1 Use of District resources for design and delivery of online instructional materials and Authentication is KEY
All Assets on SRJC Resources
Starting with Fall 2011, all SRJC online classes are required to be on SRJC servers.
Use of the staff server is problematic, since authentication cannot be set up for an instructor by IT. The staff server cannot be used unless the instructor can set up authentication himself or herself.
Currently, the viable options are to use CATE or Moodle for your online class materials.
If it is an undue burden on faculty to switch their materials over to CATE or Moodle, extensions are granted on a case-by-case basis. Gradebooks must be on SRJC resources and password protected-no exceptions.
CCCconfer/Elluminate is an acceptable solution for webcast videos.
Using YouTube and other third party sites to host class components is strongly discouraged for all instructor-created content.
Starting with Fall 2011, all SRJC online classes are required to be behind password protection.
Section pages will be open to the public, but all other components of the course are to be password protected.
The guideline for online courses is not "reasonable accommodation" but rather "accessibility." That means that all online materials should be accessibility compliant.
If making an online course accessible would alter the fundamental nature of the course, an exemption may be possible for certain disabilities. For example, a student with severe hearing impairment might not be able to participate in Music Appreciation. The music course might be exempt from serving students with a severe hearing impairment, but not exempt from serving students with a visual impairment. Instructors who feel an exemption is warranted for a particular course should e-mail the Dean of Learning Resources and Educational Technology. The Dean will consult with the Dean of DSP&S, to decide if an exemption is reasonable. They may need access to the course to make a judgment.
Online courses are due to be reviewed on a six-year cycle.
Faculty whose courses have been identified for accessibility review in a given year will be contacted by the Distance Education department starting in the late spring or summer to complete the review and pass for compliance by the following February.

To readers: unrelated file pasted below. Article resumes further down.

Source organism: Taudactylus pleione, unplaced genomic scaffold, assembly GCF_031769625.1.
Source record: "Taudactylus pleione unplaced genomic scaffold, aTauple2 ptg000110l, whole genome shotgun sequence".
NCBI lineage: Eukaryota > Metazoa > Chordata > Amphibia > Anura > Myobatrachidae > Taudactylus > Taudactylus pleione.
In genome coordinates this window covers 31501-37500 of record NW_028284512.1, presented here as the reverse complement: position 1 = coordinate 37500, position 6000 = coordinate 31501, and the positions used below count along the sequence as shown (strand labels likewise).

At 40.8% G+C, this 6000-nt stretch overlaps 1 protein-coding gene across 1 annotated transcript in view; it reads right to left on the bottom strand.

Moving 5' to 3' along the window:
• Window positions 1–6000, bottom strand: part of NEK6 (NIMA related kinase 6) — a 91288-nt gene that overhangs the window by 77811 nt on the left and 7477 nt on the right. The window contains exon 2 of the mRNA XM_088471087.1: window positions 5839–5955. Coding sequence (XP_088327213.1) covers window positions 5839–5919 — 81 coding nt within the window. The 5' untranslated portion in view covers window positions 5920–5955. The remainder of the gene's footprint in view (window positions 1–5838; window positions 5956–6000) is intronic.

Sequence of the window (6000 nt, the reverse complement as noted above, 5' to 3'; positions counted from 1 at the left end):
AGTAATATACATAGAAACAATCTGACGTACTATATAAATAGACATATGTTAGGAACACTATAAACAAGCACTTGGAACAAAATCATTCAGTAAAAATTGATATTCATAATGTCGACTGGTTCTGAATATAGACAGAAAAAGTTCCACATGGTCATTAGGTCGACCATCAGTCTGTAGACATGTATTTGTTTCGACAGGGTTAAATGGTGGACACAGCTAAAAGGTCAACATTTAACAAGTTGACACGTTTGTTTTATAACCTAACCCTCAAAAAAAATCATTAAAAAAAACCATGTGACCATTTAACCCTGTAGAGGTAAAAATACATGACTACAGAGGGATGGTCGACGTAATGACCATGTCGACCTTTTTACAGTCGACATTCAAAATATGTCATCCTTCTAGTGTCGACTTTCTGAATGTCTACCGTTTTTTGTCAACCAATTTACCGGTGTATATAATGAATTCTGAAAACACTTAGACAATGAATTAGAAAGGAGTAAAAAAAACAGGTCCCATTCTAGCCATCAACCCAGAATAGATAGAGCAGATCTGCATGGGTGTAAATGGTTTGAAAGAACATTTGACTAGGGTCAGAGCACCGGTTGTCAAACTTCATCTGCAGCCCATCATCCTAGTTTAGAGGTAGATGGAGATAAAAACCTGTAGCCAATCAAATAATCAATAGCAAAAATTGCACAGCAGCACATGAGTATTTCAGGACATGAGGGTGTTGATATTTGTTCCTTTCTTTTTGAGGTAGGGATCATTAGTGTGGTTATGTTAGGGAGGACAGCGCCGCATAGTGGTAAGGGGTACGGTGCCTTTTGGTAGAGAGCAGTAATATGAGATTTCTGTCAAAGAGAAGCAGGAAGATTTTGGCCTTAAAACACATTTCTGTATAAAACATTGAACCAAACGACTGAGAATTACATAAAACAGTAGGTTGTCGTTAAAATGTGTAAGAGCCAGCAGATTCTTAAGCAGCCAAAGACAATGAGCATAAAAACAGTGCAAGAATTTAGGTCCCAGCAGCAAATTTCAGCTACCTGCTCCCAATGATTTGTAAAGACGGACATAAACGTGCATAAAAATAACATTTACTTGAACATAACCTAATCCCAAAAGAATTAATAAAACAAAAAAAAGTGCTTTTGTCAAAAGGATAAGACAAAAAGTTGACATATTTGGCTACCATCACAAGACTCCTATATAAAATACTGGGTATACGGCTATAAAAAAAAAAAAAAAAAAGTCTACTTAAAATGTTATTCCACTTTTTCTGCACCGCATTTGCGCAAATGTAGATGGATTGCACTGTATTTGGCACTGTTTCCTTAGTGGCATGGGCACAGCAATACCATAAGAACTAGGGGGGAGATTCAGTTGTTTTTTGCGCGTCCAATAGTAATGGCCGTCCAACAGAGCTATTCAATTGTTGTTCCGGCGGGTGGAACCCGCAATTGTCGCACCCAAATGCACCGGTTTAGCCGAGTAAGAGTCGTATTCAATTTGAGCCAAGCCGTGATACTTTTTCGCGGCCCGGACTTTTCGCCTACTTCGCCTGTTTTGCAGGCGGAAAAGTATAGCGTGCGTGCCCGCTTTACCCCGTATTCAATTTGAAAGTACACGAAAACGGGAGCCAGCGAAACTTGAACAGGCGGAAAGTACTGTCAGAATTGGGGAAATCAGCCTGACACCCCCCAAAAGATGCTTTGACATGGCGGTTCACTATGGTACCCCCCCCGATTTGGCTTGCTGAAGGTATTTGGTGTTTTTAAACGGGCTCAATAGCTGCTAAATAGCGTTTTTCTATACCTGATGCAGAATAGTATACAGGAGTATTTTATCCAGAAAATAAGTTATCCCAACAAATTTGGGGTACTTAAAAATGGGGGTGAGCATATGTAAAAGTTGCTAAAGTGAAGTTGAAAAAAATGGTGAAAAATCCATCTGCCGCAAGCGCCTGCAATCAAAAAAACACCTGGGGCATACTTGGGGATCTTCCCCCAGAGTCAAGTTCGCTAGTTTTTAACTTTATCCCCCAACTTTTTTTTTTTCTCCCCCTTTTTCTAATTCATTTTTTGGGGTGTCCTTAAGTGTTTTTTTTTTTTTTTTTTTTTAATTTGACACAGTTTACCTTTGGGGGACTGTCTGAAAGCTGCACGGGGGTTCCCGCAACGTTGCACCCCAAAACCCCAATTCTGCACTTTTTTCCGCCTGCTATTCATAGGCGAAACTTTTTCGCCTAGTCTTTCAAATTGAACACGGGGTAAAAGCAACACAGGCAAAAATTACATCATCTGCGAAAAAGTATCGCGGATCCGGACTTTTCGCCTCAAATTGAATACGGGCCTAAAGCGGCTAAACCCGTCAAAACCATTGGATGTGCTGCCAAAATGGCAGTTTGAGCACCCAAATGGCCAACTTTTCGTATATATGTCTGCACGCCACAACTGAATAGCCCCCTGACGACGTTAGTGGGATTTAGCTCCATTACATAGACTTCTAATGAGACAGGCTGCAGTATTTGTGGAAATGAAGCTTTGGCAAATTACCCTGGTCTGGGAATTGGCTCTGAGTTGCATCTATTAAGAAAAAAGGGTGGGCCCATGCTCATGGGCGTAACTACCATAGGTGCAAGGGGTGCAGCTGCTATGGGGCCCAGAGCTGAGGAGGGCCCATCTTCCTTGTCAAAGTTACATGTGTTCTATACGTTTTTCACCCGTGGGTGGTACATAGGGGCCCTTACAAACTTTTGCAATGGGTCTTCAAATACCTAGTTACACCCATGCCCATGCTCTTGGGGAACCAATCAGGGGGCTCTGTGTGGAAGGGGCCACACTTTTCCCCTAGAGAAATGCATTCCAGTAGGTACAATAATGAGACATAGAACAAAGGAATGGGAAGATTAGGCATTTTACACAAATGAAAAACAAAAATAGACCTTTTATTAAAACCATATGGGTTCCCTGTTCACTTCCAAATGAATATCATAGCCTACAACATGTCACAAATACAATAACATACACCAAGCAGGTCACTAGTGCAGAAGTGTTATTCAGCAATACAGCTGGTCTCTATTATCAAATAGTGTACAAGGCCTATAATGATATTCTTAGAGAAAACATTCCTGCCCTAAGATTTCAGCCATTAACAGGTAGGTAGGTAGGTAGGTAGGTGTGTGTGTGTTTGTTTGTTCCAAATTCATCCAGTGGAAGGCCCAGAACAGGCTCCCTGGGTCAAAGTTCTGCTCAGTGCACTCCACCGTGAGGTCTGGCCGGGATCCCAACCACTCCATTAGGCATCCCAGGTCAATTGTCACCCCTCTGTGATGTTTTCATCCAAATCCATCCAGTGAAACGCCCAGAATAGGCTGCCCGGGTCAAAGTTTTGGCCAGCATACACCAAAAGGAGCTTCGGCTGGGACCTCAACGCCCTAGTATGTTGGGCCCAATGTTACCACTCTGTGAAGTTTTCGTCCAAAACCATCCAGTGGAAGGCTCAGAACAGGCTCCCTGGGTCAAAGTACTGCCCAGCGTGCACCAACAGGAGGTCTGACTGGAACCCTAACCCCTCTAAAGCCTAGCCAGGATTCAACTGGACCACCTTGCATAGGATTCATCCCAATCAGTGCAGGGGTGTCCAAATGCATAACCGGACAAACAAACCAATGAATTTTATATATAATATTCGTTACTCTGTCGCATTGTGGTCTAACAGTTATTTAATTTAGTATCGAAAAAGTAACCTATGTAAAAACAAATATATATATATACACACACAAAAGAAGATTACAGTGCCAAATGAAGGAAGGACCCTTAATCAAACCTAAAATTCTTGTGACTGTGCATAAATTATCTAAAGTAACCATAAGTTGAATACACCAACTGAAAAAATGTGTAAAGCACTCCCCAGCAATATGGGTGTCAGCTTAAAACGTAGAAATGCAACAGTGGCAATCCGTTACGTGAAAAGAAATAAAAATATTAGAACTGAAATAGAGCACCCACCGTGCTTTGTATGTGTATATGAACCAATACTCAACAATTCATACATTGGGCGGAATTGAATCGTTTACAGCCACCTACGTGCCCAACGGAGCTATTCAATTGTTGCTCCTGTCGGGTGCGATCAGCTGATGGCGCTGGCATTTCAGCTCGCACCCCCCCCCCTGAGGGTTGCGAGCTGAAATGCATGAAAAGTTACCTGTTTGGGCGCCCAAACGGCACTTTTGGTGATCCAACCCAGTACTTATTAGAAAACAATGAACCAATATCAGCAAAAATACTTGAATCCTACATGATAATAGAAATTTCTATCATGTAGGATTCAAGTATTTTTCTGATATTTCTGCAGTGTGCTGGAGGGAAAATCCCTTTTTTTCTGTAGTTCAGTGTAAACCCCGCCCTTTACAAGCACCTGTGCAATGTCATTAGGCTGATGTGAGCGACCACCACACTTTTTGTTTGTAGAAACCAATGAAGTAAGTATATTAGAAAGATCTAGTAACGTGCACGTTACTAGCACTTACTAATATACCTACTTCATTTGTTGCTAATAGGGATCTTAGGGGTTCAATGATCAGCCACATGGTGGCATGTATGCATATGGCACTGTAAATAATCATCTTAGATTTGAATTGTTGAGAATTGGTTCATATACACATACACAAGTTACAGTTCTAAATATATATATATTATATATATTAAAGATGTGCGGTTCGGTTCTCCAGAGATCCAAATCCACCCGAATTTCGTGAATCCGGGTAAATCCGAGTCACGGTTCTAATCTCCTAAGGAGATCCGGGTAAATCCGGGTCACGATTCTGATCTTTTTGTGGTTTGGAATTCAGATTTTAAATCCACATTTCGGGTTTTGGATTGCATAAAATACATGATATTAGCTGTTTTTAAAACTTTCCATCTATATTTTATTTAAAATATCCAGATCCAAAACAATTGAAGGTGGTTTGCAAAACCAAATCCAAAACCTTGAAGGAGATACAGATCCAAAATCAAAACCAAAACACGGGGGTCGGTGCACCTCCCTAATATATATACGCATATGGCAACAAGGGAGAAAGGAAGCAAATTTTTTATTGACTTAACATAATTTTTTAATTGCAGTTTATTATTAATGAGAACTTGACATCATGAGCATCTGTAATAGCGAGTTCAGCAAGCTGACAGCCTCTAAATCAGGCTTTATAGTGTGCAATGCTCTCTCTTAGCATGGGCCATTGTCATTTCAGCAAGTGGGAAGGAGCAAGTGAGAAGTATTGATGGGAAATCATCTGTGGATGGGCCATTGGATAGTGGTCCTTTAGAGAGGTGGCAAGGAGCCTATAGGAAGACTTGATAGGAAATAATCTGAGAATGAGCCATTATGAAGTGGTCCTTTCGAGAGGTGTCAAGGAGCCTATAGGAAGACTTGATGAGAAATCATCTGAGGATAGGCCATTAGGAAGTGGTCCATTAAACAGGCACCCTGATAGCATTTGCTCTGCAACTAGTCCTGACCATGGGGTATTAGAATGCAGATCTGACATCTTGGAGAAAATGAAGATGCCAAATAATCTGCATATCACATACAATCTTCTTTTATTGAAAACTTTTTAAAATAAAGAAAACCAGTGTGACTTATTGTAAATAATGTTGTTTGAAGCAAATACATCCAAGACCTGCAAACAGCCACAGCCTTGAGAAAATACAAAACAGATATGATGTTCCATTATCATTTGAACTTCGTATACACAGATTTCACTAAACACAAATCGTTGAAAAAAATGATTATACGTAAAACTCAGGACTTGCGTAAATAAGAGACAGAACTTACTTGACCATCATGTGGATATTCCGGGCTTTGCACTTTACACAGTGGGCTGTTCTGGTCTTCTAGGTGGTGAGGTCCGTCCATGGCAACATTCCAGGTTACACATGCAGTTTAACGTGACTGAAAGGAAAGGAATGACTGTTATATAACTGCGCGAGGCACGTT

The review needs to be conducted in person in the PC Trainer's office in Doyle Library or from a distance by using CCCconfer.
Faculty teaching a particular course online for the first time have the responsibility to schedule an accessibility review as soon as the materials are completed, ideally before the start of the class. If the instructor will be developing content as the class is being taught, the course must be reviewed before the class starts, and reviewed again upon completion of the materials.
Linking to Third Party Sites
Third party sites that are optional will not be checked for accessibility compliance. The instructor needs to clearly mark links to optional sites as such.
Required sites that have a limited number of errors that will not interfere with the necessary content being read correctly by screen readers will be allowed. The Distance Education PC Trainer will need to evaluate whether the site can be given a pass.
Required sites with a large number of errors whether interfering with the necessary content or not, will not be allowed.
When an instructor requires students to access a non-compliant publisher site, the site owner shall be contacted by DE and alerted to their non-compliance. Instructors will be allowed to continue to use the publisher site provided that:
The publisher acknowledges that they are working on a complaint version of the materials and agrees to take responsibility for any accommodation needs OR
The publisher can prove that they are the only vendor offering a unique set of materials not duplicated by any other publisher
Optional Material on JC Servers
Materials created by the instructor and those delivered from JC servers, even when optional, need to be compliant.
From the District Policy Manual - Policy 3.12.3P: "...review will include all class material required or realistically necessary for completion of a class, and all online class materials hosted at SRJC.”
Captioning and Transcripts Using the DECT Grant
Captioning of all videos and creating transcripts for audio presentations are covered by a state-wide grant.
There will not be a significant work load issue for the instructor to obtain captioning or transcripts.
Visit the Assistance page for instructions on submitting your multi-media files to the grant.
Instructors are encouraged to use CCCconfer for creation of videos for online classes. CCCconfer uses a java application called "Elluminate" for online class sessions. Elluminate has the ability to capture the screen and archive a video presentation of the session.
Live captioning is available for those using CCCconfer. When using CCCconfer, the instructor is required when possible to use a live captioner, unless the videos fall into the category of "frequently changing instructor-created videos" (see next section). CCCconfer requires 48-hour advance notification by the instructor for live captioning.
Frequently Changing Instructor-Created Videos
When an instructor creates videos for SRJC classes, and the video content changes on a regular basis (at least every 18 months), the videos will not need to be captioned unless a deaf student enrolls in the course. Such videos still need to be made available ONLY to enrolled SRJC students, not the general public.
Embedding/Linking to Third Party Videos
Embedding YouTube or other video content made by third parties on SRJC Web pages OR embedded third party pieces such as YouTube videos will need to be accessible. If the third party pieces are not accessible, the instructor should link to the material as opposed to embedding it and clearly label the link as an optional link.